"My Summer Research Experience," by Jake Drysdale
Rev. Edward F. Sorin, C.S.C., founded the University of Notre Dame in 1842 with the vision that the university would become a “powerful force for good” in the world. The Center for Sustainable Energy at Notre Dame (ND Energy) shares this vision by providing undergraduate students unparalleled opportunities to learn and conduct research in places where students can make a difference in the communities they serve. I came to Notre Dame because it is not only a place of great learning but also a place of great doing.
At Notre Dame, I am learning and doing right now. As a Chemistry major and Energy Studies Minor with ND Energy, I learn every day from renowned and engaged faculty. Through the Energy Studies Minor, I am offered a well-rounded mix of technical, economic, and humanitarian courses to better understand the complexities of, and possible solutions to, our energy challenge in the 21st century. As a member of the research team working with Professor Prashant Kamat, I am able to apply this knowledge through cutting-edge perovskite solar and other nanomaterials research.
Through the generosity of the Vincent P. Slatt Endowment for Undergraduate Research in Energy Systems and Processes, I received a Slatt fellowship and was able to spend this summer working in the Kamat Lab as principal investigator on a self-cleaning cell phone screen research project and to conduct hands-on research in fabricating perovskite solar cells. My work in the Kamat Lab will continue throughout the academic year, as I continue to draft my research results for publication and work with perovskite nanomaterials for ongoing transformative solar research.
I am truly grateful to ND Energy and the Slatt family for the gift of this opportunity to pursue my passion for researching renewable energy nanotechnologies and the privilege of being able to work with Professor Kamat this summer.
More about Jake
Because I was lucky to be born into a Notre Dame family, I have known Notre Dame as a place of great learning and doing my entire life. My parents met and married at Notre Dame, I was baptized in the Log Chapel, and I was raised with the values of Notre Dame: faith, service, passion, purpose, effort, and attitude. From an early age, I learned the joy of serving others. In third grade, my parents and I travelled to New Orleans after Hurricane Katrina to help rebuild a neighborhood with other Notre Dame alumni and the Archdiocese of New Orleans. Working together to serve others made us closer as a community and a family. I have always felt inspired by this spirit of Notre Dame.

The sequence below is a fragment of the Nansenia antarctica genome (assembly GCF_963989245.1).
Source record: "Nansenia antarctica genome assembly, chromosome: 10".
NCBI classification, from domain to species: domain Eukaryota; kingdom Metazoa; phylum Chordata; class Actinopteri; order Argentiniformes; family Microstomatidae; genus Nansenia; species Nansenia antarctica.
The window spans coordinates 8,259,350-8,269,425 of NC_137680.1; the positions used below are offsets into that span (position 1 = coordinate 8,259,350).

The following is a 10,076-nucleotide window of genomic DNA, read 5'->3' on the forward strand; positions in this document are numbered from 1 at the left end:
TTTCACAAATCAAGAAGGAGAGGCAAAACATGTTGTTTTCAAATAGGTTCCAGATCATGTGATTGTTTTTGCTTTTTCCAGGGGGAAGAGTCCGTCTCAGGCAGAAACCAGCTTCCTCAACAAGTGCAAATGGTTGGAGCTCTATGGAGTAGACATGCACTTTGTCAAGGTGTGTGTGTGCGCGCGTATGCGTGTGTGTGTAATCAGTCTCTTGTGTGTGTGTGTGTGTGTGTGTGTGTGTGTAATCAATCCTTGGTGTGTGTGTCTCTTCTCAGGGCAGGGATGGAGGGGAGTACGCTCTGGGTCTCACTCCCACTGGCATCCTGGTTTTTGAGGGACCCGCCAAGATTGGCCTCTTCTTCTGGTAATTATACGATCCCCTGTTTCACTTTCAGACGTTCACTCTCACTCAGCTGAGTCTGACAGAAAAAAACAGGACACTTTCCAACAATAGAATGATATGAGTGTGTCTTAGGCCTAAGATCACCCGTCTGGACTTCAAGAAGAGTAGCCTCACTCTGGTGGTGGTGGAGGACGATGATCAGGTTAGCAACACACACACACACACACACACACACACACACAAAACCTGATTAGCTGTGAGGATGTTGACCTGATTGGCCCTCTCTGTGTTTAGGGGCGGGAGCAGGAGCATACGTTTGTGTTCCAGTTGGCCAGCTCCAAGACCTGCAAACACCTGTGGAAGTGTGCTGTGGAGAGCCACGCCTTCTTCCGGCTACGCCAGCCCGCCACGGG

I have been hiking in Glacier National Park, Montana my whole life and as a boy discovered that all the glaciers in Glacier National Park will be gone in less than 15 years due to climate change. Most importantly, I learned that this is not just about glaciers -- it’s really about people. Most of the world’s freshwater is stored in glaciers and ice sheets. People need water. And people will continue to need a lot more water, energy, and everything else in the future. When my parents were born, there were 4 billion people in the world. By the time I graduate from Notre Dame in 2020, there will be 8 billion. So one of the great technological and moral challenges of our time will be to create a sustainable home for a population that has doubled in just one generation.
Nanotechnology offers the promise of solutions. In high school, I founded my own start-up, Nanotech Smart SignsTM that applies NASA-used PURETi nanotechnology to ordinary outdoor vinyl signs to reduce air pollution by accelerating the natural process of photocatalytic oxidation and became the youngest person in the world lab-certified in this proprietary nanotechnology.
While I explored different college options, I quickly discovered that Notre Dame is truly the best place in the world for me to study and research my passion -- renewable energy nanotechnologies -- as an undergraduate. ND Energy and researchers at Notre Dame provide pathways to pursue this passion and more.